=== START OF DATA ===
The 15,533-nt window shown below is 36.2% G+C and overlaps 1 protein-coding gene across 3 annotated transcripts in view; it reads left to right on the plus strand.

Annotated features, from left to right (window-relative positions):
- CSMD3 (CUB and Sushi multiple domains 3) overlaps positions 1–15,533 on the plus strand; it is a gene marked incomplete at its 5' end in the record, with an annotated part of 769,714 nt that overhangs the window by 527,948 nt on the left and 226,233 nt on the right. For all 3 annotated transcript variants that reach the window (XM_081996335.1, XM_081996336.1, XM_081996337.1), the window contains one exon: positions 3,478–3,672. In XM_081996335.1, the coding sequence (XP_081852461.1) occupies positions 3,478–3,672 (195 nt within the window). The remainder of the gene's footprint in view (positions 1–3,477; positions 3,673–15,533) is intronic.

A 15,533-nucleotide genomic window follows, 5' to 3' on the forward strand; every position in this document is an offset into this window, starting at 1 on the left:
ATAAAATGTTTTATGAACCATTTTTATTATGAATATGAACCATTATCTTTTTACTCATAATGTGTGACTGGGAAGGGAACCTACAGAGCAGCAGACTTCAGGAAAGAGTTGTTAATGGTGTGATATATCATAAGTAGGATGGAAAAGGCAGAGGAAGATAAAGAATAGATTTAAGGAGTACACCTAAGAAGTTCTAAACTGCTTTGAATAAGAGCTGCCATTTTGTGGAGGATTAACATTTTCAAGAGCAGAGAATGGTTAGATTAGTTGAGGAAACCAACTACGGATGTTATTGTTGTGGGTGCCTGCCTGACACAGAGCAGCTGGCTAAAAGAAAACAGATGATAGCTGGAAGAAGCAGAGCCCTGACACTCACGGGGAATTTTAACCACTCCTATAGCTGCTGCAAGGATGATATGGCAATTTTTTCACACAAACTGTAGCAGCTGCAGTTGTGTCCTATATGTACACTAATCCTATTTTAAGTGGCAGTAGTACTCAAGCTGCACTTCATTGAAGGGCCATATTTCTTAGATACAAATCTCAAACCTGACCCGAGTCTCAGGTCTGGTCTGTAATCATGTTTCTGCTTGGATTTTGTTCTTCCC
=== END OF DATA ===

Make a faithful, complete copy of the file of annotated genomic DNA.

The 15,533-nt window shown below is 36.2% G+C and overlaps 1 protein-coding gene across 3 annotated transcripts in view; it reads left to right on the plus strand.

Annotated features, from left to right (window-relative positions):
- CSMD3 (CUB and Sushi multiple domains 3) overlaps positions 1–15,533 on the plus strand; it is a gene marked incomplete at its 5' end in the record, with an annotated part of 769,714 nt that overhangs the window by 527,948 nt on the left and 226,233 nt on the right. For all 3 annotated transcript variants that reach the window (XM_081996335.1, XM_081996336.1, XM_081996337.1), the window contains one exon: positions 3,478–3,672. In XM_081996335.1, the coding sequence (XP_081852461.1) occupies positions 3,478–3,672 (195 nt within the window). The remainder of the gene's footprint in view (positions 1–3,477; positions 3,673–15,533) is intronic.

A 15,533-nucleotide genomic window follows, 5' to 3' on the forward strand; every position in this document is an offset into this window, starting at 1 on the left:
ATAAAATGTTTTATGAACCATTTTTATTATGAATATGAACCATTATCTTTTTACTCATAATGTGTGACTGGGAAGGGAACCTACAGAGCAGCAGACTTCAGGAAAGAGTTGTTAATGGTGTGATATATCATAAGTAGGATGGAAAAGGCAGAGGAAGATAAAGAATAGATTTAAGGAGTACACCTAAGAAGTTCTAAACTGCTTTGAATAAGAGCTGCCATTTTGTGGAGGATTAACATTTTCAAGAGCAGAGAATGGTTAGATTAGTTGAGGAAACCAACTACGGATGTTATTGTTGTGGGTGCCTGCCTGACACAGAGCAGCTGGCTAAAAGAAAACAGATGATAGCTGGAAGAAGCAGAGCCCTGACACTCACGGGGAATTTTAACCACTCCTATAGCTGCTGCAAGGATGATATGGCAATTTTTTCACACAAACTGTAGCAGCTGCAGTTGTGTCCTATATGTACACTAATCCTATTTTAAGTGGCAGTAGTACTCAAGCTGCACTTCATTGAAGGGCCATATTTCTTAGATACAAATCTCAAACCTGACCCGAGTCTCAGGTCTGGTCTGTAATCATGTTTCTGCTTGGATTTTGTTCTTCCC